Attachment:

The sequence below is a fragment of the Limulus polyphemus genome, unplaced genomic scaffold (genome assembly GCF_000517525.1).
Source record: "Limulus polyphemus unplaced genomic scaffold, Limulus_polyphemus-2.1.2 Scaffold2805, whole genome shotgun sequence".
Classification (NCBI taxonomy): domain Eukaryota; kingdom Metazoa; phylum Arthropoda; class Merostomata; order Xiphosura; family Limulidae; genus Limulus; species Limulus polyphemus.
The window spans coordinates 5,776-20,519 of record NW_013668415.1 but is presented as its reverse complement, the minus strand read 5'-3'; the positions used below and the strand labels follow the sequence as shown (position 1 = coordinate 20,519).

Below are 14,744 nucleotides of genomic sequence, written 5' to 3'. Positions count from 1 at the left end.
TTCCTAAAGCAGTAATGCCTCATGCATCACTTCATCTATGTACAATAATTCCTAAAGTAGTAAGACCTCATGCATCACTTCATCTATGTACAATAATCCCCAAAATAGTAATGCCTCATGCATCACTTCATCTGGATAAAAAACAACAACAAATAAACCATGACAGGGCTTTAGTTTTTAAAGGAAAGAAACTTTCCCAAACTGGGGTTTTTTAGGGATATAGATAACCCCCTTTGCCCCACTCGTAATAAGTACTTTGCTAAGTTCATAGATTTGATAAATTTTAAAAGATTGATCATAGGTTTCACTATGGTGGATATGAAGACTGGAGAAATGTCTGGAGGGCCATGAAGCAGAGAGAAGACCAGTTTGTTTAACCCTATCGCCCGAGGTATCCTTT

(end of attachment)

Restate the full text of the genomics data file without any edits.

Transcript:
The sequence below is a fragment of the Limulus polyphemus genome, unplaced genomic scaffold (genome assembly GCF_000517525.1).
Source record: "Limulus polyphemus unplaced genomic scaffold, Limulus_polyphemus-2.1.2 Scaffold2805, whole genome shotgun sequence".
Classification (NCBI taxonomy): domain Eukaryota; kingdom Metazoa; phylum Arthropoda; class Merostomata; order Xiphosura; family Limulidae; genus Limulus; species Limulus polyphemus.
The window spans coordinates 5,776-20,519 of record NW_013668415.1 but is presented as its reverse complement, the minus strand read 5'-3'; the positions used below and the strand labels follow the sequence as shown (position 1 = coordinate 20,519).

Below are 14,744 nucleotides of genomic sequence, written 5' to 3'. Positions count from 1 at the left end.
TTCCTAAAGCAGTAATGCCTCATGCATCACTTCATCTATGTACAATAATTCCTAAAGTAGTAAGACCTCATGCATCACTTCATCTATGTACAATAATCCCCAAAATAGTAATGCCTCATGCATCACTTCATCTGGATAAAAAACAACAACAAATAAACCATGACAGGGCTTTAGTTTTTAAAGGAAAGAAACTTTCCCAAACTGGGGTTTTTTAGGGATATAGATAACCCCCTTTGCCCCACTCGTAATAAGTACTTTGCTAAGTTCATAGATTTGATAAATTTTAAAAGATTGATCATAGGTTTCACTATGGTGGATATGAAGACTGGAGAAATGTCTGGAGGGCCATGAAGCAGAGAGAAGACCAGTTTGTTTAACCCTATCGCCCGAGGTATCCTTT